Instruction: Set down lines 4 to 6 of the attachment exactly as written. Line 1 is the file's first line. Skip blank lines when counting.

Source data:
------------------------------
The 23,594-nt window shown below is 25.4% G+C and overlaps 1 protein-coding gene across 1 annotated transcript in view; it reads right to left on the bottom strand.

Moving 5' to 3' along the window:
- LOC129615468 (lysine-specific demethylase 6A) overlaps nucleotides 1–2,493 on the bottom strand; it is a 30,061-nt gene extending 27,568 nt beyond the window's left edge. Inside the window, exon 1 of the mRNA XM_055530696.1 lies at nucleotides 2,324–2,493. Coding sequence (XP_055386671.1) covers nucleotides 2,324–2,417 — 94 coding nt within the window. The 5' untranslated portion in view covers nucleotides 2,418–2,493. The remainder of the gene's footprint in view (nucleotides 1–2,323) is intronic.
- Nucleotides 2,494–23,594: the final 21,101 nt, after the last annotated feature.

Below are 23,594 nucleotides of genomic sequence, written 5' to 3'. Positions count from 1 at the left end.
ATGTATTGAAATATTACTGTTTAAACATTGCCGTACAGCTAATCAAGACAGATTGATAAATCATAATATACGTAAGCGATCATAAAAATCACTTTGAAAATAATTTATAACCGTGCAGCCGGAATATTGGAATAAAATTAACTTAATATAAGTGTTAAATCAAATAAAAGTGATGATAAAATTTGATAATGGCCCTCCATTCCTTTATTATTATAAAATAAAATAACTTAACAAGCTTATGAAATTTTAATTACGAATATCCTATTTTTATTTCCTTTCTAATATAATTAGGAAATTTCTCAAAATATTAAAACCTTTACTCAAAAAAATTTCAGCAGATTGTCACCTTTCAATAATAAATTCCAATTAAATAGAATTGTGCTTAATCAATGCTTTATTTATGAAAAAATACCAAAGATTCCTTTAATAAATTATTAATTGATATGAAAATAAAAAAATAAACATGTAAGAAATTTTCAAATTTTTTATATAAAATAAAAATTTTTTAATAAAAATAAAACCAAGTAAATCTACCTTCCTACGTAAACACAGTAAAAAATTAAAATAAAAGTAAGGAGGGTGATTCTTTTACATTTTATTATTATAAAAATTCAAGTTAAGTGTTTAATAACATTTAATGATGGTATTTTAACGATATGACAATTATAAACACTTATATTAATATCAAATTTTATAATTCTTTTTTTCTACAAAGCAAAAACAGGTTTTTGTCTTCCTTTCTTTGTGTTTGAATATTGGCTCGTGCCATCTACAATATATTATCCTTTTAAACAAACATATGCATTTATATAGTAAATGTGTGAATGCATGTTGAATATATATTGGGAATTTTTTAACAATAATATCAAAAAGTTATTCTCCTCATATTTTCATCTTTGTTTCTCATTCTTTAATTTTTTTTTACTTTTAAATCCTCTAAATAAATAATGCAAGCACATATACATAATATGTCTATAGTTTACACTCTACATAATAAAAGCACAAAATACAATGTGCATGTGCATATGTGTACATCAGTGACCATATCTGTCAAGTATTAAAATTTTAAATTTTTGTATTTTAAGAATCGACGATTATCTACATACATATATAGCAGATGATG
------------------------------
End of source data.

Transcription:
- Nucleotides 2,494–23,594: the final 21,101 nt, after the last annotated feature.

Below are 23,594 nucleotides of genomic sequence, written 5' to 3'. Positions count from 1 at the left end.
ATGTATTGAAATATTACTGTTTAAACATTGCCGTACAGCTAATCAAGACAGATTGATAAATCATAATATACGTAAGCGATCATAAAAATCACTTTGAAAATAATTTATAACCGTGCAGCCGGAATATTGGAATAAAATTAACTTAATATAAGTGTTAAATCAAATAAAAGTGATGATAAAATTTGATAATGGCCCTCCATTCCTTTATTATTATAAAATAAAATAACTTAACAAGCTTATGAAATTTTAATTACGAATATCCTATTTTTATTTCCTTTCTAATATAATTAGGAAATTTCTCAAAATATTAAAACCTTTACTCAAAAAAATTTCAGCAGATTGTCACCTTTCAATAATAAATTCCAATTAAATAGAATTGTGCTTAATCAATGCTTTATTTATGAAAAAATACCAAAGATTCCTTTAATAAATTATTAATTGATATGAAAATAAAAAAATAAACATGTAAGAAATTTTCAAATTTTTTATATAAAATAAAAATTTTTTAATAAAAATAAAACCAAGTAAATCTACCTTCCTACGTAAACACAGTAAAAAATTAAAATAAAAGTAAGGAGGGTGATTCTTTTACATTTTATTATTATAAAAATTCAAGTTAAGTGTTTAATAACATTTAATGATGGTATTTTAACGATATGACAATTATAAACACTTATATTAATATCAAATTTTATAATTCTTTTTTTCTACAAAGCAAAAACAGGTTTTTGTCTTCCTTTCTTTGTGTTTGAATATTGGCTCGTGCCATCTACAATATATTATCCTTTTAAACAAACATATGCATTTATATAGTAAATGTGTGAATGCATGTTGAATATATATTGGGAATTTTTTAACAATAATATCAAAAAGTTATTCTCCTCATATTTTCATCTTTGTTTCTCATTCTTTAATTTTTTTTTACTTTTAAATCCTCTAAATAAATAATGCAAGCACATATACATAATATGTCTATAGTTTACACTCTACATAATAAAAGCACAAAATACAATGTGCATGTGCATATGTGTACATCAGTGACCATATCTGTCAAGTATTAAAATTTTAAATTTTTGTATTTTAAGAATCGACGATTATCTACATACATATATAGCAGATGATG